Why this is important to Wisconsin businesses: Encouraging trends in industrial production and employment are causing analysts to improve their predictions and consumers to feel more confident.

The two biggest victims of the Brazilian recession - the economy and the job market - are finally undergoing a consistent, albeit slow and gradual, recovery. Also contributing to this positive scenario: inflation is under control, boosting the population’s purchasing power and reducing the cost of money.

In the last quarter, 1.1 million jobs were created in Brazil. Industry grew 3.1 percent during the same period—the strongest pace in four years. The expansion was widespread, affecting all the main industry segments—including the strategic sector of machines and equipment, which is driving a renewed interest in investment.

Aiming to reduce the cost of productive investment in Brazil, the government has also slashed import tariffs from 2 percent to zero on 4,903 categories of machines, equipment and computer products that are not manufactured in the country. These are to be used in investment projects with a total value of $3.1 billion.

These positive developments should be celebrated even though the country still has a long way to go before the effects of the crisis are reversed. Nonetheless, consumers, who represent the great driving force of the Brazilian economy, are already showing willingness to spend.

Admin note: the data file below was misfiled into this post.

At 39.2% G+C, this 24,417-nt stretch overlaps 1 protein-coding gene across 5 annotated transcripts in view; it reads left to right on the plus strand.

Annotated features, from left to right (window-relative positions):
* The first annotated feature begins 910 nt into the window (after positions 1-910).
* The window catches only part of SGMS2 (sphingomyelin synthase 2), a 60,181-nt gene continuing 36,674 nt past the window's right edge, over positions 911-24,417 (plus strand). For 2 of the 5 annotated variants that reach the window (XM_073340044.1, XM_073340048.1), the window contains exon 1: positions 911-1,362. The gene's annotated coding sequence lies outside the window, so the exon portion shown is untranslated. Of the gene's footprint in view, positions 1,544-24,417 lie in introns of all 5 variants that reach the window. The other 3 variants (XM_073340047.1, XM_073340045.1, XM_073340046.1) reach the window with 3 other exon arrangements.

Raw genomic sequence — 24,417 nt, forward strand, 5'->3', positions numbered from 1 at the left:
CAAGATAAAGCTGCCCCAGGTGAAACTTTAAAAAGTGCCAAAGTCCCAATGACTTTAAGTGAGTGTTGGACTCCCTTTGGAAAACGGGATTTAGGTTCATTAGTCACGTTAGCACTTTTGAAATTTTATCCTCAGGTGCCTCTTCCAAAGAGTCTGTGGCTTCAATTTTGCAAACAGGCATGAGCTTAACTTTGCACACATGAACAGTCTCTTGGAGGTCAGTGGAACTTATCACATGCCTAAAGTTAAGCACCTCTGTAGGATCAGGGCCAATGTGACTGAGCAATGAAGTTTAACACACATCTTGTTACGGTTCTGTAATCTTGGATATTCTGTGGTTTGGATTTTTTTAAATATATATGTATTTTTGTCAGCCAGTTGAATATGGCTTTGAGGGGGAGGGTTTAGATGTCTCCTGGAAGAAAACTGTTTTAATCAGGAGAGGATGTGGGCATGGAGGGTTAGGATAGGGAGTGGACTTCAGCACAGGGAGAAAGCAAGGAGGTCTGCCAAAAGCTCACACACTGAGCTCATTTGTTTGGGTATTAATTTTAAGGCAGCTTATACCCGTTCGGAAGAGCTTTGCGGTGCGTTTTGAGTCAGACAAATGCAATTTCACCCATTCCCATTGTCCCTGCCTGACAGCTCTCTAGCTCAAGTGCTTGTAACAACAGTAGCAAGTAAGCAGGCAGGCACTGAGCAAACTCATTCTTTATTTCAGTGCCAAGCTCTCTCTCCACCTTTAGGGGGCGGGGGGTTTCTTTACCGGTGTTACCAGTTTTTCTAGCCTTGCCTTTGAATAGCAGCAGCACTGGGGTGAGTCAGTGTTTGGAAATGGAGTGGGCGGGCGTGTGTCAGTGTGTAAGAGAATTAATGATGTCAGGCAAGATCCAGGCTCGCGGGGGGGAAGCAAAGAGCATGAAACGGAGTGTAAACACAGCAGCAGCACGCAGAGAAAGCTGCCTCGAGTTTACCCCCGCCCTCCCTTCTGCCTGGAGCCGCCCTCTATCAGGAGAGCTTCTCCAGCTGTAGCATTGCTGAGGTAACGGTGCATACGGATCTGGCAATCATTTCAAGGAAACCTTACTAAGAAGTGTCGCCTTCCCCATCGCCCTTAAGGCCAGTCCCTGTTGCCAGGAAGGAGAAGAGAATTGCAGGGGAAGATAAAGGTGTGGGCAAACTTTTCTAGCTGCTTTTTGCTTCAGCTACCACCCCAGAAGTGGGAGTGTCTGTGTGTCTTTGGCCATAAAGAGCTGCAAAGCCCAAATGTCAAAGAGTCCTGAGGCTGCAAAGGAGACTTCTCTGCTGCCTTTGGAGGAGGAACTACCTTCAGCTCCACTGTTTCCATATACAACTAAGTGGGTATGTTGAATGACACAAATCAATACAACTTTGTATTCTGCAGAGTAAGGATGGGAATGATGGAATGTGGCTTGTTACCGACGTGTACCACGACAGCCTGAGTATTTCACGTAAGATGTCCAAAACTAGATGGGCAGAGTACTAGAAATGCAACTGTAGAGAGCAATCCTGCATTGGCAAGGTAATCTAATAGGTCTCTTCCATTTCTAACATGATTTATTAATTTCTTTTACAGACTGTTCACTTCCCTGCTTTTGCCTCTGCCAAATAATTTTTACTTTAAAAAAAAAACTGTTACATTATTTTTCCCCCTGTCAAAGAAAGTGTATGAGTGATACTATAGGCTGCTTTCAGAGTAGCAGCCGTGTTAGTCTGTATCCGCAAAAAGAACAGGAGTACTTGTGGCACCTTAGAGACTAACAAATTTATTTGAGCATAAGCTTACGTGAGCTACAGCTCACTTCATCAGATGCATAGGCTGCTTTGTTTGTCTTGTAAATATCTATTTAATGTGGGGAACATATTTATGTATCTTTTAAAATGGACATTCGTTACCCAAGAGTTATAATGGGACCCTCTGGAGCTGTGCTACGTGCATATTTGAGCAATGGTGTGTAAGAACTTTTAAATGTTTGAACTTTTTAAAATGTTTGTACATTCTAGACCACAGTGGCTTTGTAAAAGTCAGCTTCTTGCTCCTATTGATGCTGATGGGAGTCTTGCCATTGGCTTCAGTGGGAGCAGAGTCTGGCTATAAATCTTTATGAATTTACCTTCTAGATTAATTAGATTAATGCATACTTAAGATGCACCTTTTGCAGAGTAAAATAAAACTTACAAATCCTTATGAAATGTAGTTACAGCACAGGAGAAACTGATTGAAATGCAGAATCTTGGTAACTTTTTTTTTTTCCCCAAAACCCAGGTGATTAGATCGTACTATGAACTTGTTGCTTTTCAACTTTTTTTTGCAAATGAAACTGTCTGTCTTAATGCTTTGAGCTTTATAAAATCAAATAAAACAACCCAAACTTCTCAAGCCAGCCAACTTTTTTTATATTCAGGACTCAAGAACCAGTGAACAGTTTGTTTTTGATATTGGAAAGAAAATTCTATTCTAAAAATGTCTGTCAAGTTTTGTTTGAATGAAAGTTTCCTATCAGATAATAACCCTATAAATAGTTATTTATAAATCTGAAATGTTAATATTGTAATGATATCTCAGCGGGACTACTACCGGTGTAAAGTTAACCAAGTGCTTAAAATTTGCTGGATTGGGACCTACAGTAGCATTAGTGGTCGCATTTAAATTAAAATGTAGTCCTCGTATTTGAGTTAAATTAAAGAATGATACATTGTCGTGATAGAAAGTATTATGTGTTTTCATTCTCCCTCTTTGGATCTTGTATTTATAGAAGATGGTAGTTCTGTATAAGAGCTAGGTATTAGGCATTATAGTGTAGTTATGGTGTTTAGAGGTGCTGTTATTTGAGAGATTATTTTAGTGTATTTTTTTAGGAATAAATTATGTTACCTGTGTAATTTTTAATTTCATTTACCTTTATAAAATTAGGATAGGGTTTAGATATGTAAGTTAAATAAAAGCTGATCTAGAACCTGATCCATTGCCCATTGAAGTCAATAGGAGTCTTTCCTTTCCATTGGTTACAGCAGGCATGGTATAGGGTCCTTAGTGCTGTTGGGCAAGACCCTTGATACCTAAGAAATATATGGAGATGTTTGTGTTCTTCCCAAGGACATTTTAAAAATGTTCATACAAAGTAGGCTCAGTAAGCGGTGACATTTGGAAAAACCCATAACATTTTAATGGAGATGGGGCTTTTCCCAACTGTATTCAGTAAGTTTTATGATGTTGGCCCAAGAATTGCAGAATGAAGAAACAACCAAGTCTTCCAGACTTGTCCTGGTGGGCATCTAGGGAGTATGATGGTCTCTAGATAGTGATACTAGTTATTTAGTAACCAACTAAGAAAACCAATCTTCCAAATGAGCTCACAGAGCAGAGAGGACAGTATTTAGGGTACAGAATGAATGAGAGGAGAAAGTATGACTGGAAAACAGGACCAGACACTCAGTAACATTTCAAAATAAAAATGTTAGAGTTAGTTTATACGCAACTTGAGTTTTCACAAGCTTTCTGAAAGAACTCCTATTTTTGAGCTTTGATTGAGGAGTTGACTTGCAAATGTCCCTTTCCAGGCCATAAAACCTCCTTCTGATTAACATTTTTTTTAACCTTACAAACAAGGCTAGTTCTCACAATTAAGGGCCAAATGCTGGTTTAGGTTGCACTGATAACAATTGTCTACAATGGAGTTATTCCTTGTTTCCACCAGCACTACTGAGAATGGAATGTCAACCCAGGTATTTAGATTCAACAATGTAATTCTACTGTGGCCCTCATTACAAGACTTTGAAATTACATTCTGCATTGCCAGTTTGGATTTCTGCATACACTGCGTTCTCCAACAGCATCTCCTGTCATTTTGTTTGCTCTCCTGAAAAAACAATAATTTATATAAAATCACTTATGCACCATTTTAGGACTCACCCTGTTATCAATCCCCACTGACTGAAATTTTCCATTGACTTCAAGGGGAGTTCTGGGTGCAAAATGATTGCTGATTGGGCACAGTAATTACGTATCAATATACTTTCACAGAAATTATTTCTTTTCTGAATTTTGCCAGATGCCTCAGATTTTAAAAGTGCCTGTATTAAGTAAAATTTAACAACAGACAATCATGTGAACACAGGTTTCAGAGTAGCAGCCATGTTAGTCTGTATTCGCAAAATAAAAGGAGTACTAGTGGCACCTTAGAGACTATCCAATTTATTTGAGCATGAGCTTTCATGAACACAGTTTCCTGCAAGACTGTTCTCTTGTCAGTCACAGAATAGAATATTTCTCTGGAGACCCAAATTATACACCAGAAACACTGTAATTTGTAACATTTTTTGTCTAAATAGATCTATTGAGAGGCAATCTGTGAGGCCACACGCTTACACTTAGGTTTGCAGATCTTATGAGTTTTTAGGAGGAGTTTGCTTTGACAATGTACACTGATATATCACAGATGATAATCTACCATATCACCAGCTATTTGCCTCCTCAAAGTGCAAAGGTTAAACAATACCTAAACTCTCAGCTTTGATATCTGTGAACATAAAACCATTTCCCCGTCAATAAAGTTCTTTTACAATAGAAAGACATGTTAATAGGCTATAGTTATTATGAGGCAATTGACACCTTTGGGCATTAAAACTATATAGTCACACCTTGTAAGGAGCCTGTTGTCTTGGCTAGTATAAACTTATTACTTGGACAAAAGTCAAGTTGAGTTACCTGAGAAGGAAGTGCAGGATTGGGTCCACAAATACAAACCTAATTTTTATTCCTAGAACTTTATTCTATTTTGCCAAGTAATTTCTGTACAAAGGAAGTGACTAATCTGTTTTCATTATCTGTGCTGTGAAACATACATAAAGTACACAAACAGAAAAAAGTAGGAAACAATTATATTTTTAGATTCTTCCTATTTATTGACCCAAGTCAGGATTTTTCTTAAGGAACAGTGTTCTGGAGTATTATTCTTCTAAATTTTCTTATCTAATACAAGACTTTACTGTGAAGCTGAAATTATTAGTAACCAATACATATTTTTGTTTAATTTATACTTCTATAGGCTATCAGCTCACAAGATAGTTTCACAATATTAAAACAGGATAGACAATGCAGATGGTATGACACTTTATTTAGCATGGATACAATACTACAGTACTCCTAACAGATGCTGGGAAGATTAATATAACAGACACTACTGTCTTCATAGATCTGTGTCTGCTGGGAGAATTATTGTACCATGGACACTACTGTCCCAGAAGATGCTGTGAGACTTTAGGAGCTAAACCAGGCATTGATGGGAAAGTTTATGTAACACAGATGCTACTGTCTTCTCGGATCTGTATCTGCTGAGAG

Large retail chains have been consistently logging positive results. At first, economists credited this trend to the R$40 billion ($12.4 billion USD) dumped into the economy by the release of the FGTS, an employee reserve that is to be used under certain circumstances strictly indicated by law. But it is not just that: another thermometer of the economy recovery is the automotive sector. Vehicle sales in October 2017 reached 196,000 units, a 27 percent increase compared to the same period the year before. Auto makers have noticed the upturn in buyers' confidence and have scheduled a series of launches for late 2017 and early 2018.

With the growth of the industrial output for an eighth consecutive month, and firms purchasing greater inputs to support stronger activity, analysts no longer doubt that Brazil has entered a recovery phase, and they predict this will be the best Christmas in Brazil since 2014. In addition. Brazil’s growth forecast was revised to 0.6 percent for 2017 and 1.5 percent for 2018.